May 29, 2008
Racial Shift in a Progressive City Spurs Talks
By WILLIAM YARDLEY
PORTLAND, Ore. - Not every neighborhood in this city is one of those Northwest destinations where passion for espresso, the environment and plenty of exercise define the cultural common ground. A few places are still described as frontiers, where pioneers move because prices are relatively reasonable, the location is convenient and, they say, they "want the diversity."
Yet one person's frontier, it turns out, is often another's front porch. It has been true across the country: gentrification, which increases housing prices and tension, sometimes has racial overtones and can seem like a dirty word. Now Portland is encouraging black and white residents to talk about it, but even here in Sincere City, the conversation has been difficult.
"I've been really upset by what I perceive to be Portland's blind spot in its progressivism," said Khaela Maricich, a local artist and musician. "They think they live in the best city in the country, but it's all about saving the environment and things like that. It's not really about social issues. It's upper-middle-class progressivism, really."
Ms. Maricich, 33, who is white, spoke after attending this month's meeting of Portland's Restorative Listening Project.
The goal of the project, which is sponsored by the city's Office of Neighborhood Involvement, is to have white people better understand the effect gentrification can have on the city's longtime black and other-minority neighborhoods by having minority residents tell what it is like to be on the receiving end.
Portland's support of cycling pays off
View from Jonathan Maus' bike in Portland traffic
According to Bicycling Magazine, Portland, Ore., has the highest number of bike commuters in the country. Ethan Lindsey reports on the industry that's grown up around all those riders.
Call#: Van Pelt Library GE155.O7 R63 2004
Call#: Van Pelt Library GE155.O7 R63 1997
Money - Grant-givers say people-hauling efficiency is their primary goal, not urban revitalization
Tuesday, September 25, 2007
In the Bush White House, the political appointees who set the nation's mass transit policies view Portland's streetcar system as an extravagance: A sweet way for a relatively few privileged urbanites to move about a city that prides itself on dense downtown development. Rapid bus lines, in the administration's view, would move more people from place to place at less expense.
That thinking could cost Portland, which is hoping to expand its streetcar line and become the first in the nation to be built with substantial federal money. The city has spent years building political and neighborhood consensus about the new route, which would cross the Broadway Bridge and go south to the Oregon Museum of Science and Industry, nearly completing a streetcar loop of the city's core.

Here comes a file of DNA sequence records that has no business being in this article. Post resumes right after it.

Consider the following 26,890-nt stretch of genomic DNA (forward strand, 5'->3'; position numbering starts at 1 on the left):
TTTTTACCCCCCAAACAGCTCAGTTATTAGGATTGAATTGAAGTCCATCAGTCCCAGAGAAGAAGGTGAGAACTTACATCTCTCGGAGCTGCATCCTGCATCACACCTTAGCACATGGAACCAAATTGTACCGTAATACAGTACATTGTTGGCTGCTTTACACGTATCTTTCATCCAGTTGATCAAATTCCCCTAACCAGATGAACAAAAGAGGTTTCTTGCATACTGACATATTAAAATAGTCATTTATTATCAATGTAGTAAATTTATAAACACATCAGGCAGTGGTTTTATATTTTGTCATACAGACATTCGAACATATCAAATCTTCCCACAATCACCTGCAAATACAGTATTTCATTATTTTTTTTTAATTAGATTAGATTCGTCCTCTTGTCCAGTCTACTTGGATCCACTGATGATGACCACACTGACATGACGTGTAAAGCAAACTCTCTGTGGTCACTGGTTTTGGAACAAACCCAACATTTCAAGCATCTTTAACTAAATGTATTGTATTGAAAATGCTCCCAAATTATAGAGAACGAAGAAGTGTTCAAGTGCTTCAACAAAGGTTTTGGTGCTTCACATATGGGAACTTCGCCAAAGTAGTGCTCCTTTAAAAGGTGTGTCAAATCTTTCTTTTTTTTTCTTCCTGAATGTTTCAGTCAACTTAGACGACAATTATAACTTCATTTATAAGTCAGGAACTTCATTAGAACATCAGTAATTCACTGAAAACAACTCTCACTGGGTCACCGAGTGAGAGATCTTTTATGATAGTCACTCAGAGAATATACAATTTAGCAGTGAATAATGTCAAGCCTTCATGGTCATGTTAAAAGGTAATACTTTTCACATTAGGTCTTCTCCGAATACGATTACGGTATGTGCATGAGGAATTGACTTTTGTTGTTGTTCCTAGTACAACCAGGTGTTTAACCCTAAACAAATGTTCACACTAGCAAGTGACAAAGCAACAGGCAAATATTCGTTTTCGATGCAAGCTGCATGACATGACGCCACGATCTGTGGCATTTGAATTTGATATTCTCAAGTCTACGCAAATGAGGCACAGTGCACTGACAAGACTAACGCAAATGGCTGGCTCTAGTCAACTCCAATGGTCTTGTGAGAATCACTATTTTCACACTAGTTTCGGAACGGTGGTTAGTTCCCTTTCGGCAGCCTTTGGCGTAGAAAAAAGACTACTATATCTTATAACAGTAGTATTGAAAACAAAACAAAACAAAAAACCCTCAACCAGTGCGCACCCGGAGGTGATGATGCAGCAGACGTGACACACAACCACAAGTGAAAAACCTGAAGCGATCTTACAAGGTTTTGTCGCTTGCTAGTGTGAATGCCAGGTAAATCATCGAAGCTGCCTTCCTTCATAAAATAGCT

But the project now navigates a political battlefield. Think tanks, Democrats in Congress and the White House are fighting over whether the federal government should help cities use streetcars to promote urban revitalization, or simply fund buses that move the most people over the greatest distances for the least amount of upfront money.
- Under Multnomah County proposal, Dorothy English could divide 22-acre parcel into 8 lots
By Todd Murphy
The Portland Tribune Jan 30, 2007 (2 Reader comments)
Multnomah County Chairman Ted Wheeler on Tuesday proposed that the county approve an expedited process that would allow 94-year-old Dorothy English to divide her 22 acres of property in the northwest corner of the county into eight buildable lots.
Wheeler's proposal - which will go before the county Board of Commissioners for approval at its Feb. 15 meeting - is the next and possibly final chapter to one of the more famous land-use disputes in the state during the last few years.
If approved and agreed to by English's lawyers, the proposal would save the county $1.15 million in compensation that it otherwise would need to pay English. English won the right to that compensation late last year after she filed suit in Multnomah County Circuit Court.
Because of her difficulty in dividing her Multnomah County land into smaller parcels, English became the chief petitioner of Measure 37, a property rights measure that voters approved in 2004.